In a lawsuit by a federal prisoner under the Federal Tort Claims Act, 28 U.S.C. Sec. 2680, concerning an alleged attack on him by other prisoners, the court ruled that the only proper defendant was the United States government, rather than the Bureau of Prisons, the defendant the plaintiff prisoner named. The court therefore properly dismissed the Federal Tort Claims Act claim. The prisoner also failed to properly state a federal civil rights claim against defendants who were supervisory prison officials, since he did not show that they were either involved personally in the incident, or had carried out an improper policy that caused the injuries he suffered. The conduct claimed, at most, suggested possible negligence, which is inadequate for a showing of a violation of constitutional due process. Toledo v. Bureau of Prisons, No. 06-11265, 2007 U.S. App. Lexis 13441 (5th Cir.).
     A Florida prisoner's dental malpractice claim accrued in 1999 for purposes of a two-year state statute of limitations, since he then knew that several root canals had failed, even if he did not learn the exact reason for the failure until later. His malpractice claim, filed in 2002, was therefore time-barred. The prisoner's Eighth Amendment claim alleging cruel and unusual punishment could not be pursued against a federal agency under the Federal Tort Claims Act (FTCA), 28 U.S.C. Secs. 2671-80, and accordingly was properly also dismissed. Trupei v. U.S. Dept. of Justice, No. 06-15005, 2007 U.S. App. Lexis 14641 (11th Cir.).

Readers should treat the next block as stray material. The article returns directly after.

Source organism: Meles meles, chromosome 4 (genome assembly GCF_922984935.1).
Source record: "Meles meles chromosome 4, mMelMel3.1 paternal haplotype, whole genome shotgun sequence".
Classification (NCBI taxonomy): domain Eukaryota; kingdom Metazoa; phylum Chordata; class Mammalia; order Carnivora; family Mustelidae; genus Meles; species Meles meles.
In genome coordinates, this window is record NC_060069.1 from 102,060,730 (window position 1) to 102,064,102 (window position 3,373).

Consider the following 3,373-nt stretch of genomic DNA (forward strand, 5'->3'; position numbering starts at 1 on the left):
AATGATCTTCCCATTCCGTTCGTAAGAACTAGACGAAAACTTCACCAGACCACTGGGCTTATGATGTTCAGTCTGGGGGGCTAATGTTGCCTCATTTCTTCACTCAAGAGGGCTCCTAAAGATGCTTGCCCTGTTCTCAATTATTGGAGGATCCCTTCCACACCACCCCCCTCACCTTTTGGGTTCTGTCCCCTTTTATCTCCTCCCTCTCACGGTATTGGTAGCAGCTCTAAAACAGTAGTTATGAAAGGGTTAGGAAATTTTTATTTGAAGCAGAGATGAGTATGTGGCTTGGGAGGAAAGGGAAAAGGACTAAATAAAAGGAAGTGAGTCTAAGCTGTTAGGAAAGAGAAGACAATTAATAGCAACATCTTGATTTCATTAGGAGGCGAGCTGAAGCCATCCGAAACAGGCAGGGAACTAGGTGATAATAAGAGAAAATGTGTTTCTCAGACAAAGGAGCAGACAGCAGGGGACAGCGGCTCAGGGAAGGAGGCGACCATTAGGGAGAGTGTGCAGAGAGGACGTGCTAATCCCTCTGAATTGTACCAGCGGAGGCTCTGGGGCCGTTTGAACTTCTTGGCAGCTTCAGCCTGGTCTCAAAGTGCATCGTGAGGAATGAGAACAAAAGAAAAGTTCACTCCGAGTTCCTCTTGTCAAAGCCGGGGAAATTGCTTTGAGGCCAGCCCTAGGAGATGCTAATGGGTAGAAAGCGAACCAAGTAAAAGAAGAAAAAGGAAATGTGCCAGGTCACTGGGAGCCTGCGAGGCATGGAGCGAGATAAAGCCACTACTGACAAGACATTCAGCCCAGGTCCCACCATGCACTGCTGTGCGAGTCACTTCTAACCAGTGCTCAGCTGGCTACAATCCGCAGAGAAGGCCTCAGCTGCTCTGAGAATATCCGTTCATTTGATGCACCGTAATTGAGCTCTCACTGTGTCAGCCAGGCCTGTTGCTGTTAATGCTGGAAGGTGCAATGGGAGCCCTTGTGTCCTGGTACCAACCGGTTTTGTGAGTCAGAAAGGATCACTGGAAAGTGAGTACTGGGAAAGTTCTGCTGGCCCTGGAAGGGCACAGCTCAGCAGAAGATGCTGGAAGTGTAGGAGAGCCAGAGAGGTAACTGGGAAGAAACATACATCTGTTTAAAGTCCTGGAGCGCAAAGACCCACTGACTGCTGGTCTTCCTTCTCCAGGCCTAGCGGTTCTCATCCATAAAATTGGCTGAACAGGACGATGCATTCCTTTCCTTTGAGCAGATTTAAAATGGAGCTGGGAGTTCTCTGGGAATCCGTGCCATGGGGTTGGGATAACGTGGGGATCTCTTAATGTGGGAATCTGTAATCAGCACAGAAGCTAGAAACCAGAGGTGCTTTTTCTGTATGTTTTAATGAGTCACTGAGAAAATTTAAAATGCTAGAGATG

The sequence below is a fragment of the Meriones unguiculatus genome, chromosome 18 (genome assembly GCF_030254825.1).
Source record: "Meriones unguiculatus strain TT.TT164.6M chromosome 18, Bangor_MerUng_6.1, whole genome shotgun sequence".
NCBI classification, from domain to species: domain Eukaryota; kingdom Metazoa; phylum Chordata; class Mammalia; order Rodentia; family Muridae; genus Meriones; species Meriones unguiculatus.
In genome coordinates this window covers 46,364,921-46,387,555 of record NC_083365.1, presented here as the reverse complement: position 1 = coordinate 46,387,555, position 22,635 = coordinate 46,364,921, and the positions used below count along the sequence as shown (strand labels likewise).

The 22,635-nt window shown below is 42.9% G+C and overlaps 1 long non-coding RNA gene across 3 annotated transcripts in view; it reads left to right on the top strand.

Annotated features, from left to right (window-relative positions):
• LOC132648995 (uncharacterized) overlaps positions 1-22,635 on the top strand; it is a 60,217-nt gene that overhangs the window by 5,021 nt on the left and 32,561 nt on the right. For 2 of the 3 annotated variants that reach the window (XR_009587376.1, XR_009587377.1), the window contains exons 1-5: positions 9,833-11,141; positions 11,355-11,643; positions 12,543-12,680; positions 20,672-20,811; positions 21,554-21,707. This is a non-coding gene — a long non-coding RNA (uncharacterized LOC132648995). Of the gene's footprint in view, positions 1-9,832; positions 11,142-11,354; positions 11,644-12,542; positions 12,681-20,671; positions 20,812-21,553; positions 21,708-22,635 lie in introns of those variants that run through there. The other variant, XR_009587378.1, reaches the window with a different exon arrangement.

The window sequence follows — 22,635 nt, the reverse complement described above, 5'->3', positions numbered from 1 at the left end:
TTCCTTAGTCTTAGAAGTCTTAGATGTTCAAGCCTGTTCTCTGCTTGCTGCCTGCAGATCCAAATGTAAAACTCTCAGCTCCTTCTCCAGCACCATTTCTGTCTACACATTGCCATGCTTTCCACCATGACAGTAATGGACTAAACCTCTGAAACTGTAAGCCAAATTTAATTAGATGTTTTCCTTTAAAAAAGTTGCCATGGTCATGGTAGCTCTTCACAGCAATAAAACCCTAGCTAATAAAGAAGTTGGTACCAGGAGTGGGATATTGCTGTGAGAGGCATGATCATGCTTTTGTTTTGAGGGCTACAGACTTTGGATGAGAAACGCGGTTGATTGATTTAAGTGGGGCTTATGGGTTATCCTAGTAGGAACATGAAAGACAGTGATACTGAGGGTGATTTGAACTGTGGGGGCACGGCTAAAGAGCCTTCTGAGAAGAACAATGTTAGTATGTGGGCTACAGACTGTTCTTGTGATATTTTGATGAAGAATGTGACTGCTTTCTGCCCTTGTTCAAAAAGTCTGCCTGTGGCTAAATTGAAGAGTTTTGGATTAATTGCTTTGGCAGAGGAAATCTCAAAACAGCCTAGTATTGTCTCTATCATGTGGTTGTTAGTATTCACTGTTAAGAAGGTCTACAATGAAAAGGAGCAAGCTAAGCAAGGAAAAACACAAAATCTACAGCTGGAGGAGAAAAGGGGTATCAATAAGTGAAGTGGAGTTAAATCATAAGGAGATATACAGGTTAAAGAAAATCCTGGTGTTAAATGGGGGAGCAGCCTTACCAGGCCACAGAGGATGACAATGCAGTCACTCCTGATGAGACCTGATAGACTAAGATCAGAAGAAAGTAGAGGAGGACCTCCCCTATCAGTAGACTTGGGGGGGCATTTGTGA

Federal prison officer did not act within the scope of his employment during his alleged sexual assault on a female prisoner. His alleged wrongful actions did not arise from a legitimate employment duty or goal furthering his employer's interests. The fact that the officer was successfully criminally prosecuted for abuse of a ward under 18 U.S.C. Sec. 2243(b) did not bar the U.S. government from denying that the officer was acting outside of the scope of his employment, because a conviction for that offense did not establish, under Texas state law, that the officer acted within the scope of his employment. Accordingly, the Federal Tort Claims Act (FTCA), 28 U.S.C. Sec. 1346(b) sovereign immunity waiver did not apply. Shirley v. U.S., No. 06-10654, 2007 U.S. App. Lexis 11696 (5th Cir.).
     The limited waiver of sovereign immunity contained in the Federal Tort Claims Act, 28 U.S.C. Sec. 2671 et seq. did not apply to claims concerning the loss of property by a law enforcement officer. An appeals court upheld the trial court's determination that, in a federal inmate's lawsuit against federal prison officials for the alleged taking of his mail and personal property, federal prison officials constituted "other law enforcement officers," and therefore could not be liability for his losses. Bruscino v. Pugh, No. 06-1182, 2007 U.S. App. Lexis 9136 (10th Cir.).